While I know that Peranakan is famous for this prawn pineapple curry but we have been eating this dish rather frequently though we are not Peranakan. My late parents used to cook this dish whenever they have extra pineapples and cooked with or without prawns. Sometime coconut milk was added to make it more creamy or lemak but at times, coconut milk was omitted which is equally delicious. Therefore, I am rather familiar with the taste of this dish.
While this recipe is 90% similar to the peranakan recipe, but there is one ingredient that my late parents never added and hence it was not included in this recipe. It is the salted fish which many peranakan families have added. I will list it as an optional ingredients for readers to decide.
As I have said earlier, I like sambal fried pineapples, with or without prawns and with or without coconut milk. The dish is aromatic and appetizing. With this pineapple dish, I would need no other dish for my meal. I humbly think that prawns are optional and usage of big prawns is a waste. My late parents used small prawns if added. There are many other ways to savour big prawns and the prawns aroma will be masked by the strong pineapple and curry flavour .
A very simple recipe that uses no exotic herbs and most herbs easily planted in the gardens. What can go wrong with the combination with these herbs? In fact, most sambal dishes uses the same herbs. Having said that, I know there are Taiwan and Australia members who may not have access to the ingredients, therefore i have listed out it as optional. Trust me, the taste will not be far off.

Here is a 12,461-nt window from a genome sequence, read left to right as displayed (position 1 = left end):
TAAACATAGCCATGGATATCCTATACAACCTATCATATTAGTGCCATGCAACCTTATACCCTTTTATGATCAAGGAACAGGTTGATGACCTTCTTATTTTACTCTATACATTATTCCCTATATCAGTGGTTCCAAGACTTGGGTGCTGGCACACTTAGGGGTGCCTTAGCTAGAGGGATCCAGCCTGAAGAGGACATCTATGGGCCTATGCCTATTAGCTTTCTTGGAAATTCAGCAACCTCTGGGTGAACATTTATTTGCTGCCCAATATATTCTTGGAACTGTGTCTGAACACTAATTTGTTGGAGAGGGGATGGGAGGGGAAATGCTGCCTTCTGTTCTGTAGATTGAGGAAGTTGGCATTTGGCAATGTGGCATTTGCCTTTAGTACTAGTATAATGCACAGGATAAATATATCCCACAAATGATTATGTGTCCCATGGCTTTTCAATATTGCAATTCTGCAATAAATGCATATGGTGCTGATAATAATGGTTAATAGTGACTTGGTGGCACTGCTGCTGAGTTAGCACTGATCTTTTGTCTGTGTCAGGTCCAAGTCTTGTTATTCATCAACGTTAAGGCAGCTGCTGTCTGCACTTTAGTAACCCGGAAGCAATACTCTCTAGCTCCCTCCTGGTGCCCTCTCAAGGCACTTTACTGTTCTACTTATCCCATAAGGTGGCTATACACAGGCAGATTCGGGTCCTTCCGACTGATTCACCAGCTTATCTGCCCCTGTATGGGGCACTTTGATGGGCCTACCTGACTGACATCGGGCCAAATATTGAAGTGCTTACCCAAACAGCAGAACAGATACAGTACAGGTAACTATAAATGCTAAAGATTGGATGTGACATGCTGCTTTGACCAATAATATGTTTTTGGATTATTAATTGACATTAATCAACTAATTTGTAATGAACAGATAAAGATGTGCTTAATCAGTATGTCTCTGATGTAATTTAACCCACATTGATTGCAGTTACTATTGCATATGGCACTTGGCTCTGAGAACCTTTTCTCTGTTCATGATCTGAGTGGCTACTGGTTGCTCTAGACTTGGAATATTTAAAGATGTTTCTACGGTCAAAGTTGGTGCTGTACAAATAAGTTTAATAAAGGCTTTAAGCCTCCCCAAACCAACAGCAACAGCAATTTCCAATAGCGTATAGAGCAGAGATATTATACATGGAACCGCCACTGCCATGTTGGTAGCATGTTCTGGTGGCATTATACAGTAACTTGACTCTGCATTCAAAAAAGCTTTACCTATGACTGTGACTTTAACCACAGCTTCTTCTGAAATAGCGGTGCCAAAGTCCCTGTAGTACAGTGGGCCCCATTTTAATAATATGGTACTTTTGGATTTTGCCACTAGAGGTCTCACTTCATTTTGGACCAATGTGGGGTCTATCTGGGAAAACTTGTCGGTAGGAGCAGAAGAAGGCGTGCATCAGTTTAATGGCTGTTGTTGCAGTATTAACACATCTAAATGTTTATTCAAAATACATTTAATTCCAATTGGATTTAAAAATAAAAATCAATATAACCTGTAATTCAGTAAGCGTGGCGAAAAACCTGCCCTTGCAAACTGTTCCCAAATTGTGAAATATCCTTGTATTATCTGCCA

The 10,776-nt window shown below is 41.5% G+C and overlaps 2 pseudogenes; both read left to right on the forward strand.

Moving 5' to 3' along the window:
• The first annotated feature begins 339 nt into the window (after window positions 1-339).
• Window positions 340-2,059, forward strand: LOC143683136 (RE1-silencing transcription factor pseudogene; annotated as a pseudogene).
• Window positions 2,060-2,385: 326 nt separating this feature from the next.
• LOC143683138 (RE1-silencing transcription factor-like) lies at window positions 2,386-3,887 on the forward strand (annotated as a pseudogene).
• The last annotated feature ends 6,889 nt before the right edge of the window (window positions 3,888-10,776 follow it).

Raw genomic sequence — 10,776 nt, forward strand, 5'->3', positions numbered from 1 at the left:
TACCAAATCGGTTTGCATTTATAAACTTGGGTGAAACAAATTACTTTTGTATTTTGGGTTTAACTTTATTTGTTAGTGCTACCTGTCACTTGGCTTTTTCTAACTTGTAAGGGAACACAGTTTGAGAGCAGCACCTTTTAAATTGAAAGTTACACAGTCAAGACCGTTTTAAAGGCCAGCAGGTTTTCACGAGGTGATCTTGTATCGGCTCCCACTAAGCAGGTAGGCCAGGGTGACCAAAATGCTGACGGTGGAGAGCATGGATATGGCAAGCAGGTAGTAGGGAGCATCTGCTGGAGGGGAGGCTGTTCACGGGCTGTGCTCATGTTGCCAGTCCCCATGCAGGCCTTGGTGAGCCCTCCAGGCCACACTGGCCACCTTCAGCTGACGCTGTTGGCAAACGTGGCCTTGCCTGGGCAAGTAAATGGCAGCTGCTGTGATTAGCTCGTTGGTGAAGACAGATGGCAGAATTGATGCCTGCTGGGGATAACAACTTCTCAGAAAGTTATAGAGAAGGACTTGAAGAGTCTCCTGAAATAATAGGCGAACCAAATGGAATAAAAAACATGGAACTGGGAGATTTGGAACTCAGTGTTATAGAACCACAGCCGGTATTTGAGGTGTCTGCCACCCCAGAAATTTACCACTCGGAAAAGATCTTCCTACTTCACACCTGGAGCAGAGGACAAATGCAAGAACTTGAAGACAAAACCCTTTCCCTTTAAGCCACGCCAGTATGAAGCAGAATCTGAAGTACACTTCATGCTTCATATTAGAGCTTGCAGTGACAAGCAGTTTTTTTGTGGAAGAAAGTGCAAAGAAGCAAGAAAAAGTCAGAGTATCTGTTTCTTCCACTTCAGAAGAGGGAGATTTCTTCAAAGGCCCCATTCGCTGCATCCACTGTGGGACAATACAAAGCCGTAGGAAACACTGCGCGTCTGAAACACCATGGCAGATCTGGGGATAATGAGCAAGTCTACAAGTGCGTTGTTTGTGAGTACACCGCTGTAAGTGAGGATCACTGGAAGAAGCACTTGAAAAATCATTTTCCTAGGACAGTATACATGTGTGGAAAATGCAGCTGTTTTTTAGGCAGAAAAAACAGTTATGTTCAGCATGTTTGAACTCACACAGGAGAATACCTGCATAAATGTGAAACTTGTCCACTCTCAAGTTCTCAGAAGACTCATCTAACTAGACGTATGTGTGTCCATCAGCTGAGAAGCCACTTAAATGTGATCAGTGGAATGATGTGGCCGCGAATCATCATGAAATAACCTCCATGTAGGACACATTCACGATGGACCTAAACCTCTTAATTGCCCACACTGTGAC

WHAT IS REQUIRED
Servings: 4-6 adult servings
- 500 grams of prawns (either de-shelled or with shell) （ 虾 ）
- 300 grams of pineapples, sliced or canned pineapples （凤梨）
- 200 grams of coconut milk （椰浆）
- 2 tablespoons of tamarind paste (assam) mixed with 1 cup of water (substitutable with vinegar) （罗万子， 可用醋代替）*
- 50 grams of salted fish bones or sepat ikan masin (咸鱼） *
Rempah (spice mix) （香料）
- 1-2 lemon grass (香茅）
- 3-4 red chilli （红辣椒） or 2 tablespoons of chilli powder （辣椒粉）
- 3 cm of turmeric （黄姜） or 1 tablespoon of turmeric powder （黄姜粉）
- 3 cm of galangal （蓝姜）*
- 5 buah keras （石栗） or macadamia nuts （夏威夷果）*
- 8 shallots （小葱头）
- 8 cloves of garlics （蒜头）
- 10 grams of belachan or shrimp paste （虾酱）*
- Pinches of salt (盐巴适量）
- 3 tablespoons of sugar （白糖）
* Optional ingredients for overseas readers.
STEPS OF PREPARATION
- Put all the rempah or spice mix ingredients in a blender, add a bit of water and blend until it forms a fine paste.
- In a frying pan, add 2 tablespoons of cooking oil, add the blended spice mix ingredients, stir fry under medium heat until it is aromatic and oils start to sip out of the spice mix. In this process, constant stirring is required and it took about 10 minutes.
- Put the tamarind paste in one cup of water, stir until well mix, sift and set aside. You can use vinegar as an alternative and mix with one cup of water.
- Once the spice mix stir frying was done, add the tamarind paste water, pineapple followed by the coconut milk. Bring to boil and once it boils, reduce the heat to medium and let it simmer for about 5 minutes. Add the prawns and seasonings (sugar and salt) and once the prawns have set (about 2-3 minutes), off the heat and the dish is ready to go with white rice.
Personally, I prefer the no coconut milk, no prawns version that my late mum used to cook. Plain stir fry pineapple in this manner is delicious too and appetizing. Don’t be deter to cook this dish if you cannot find the ingredients, in fact many ingredients in small quantities are rather optional. I will omit these if I cook the dish in Australia or Taiwan but no reasons for me to omit if I am cooking in Singapore and Malaysia since it is easily available. Of course this spice mix can also use to cook fishes, squids and other seafood or poultry.
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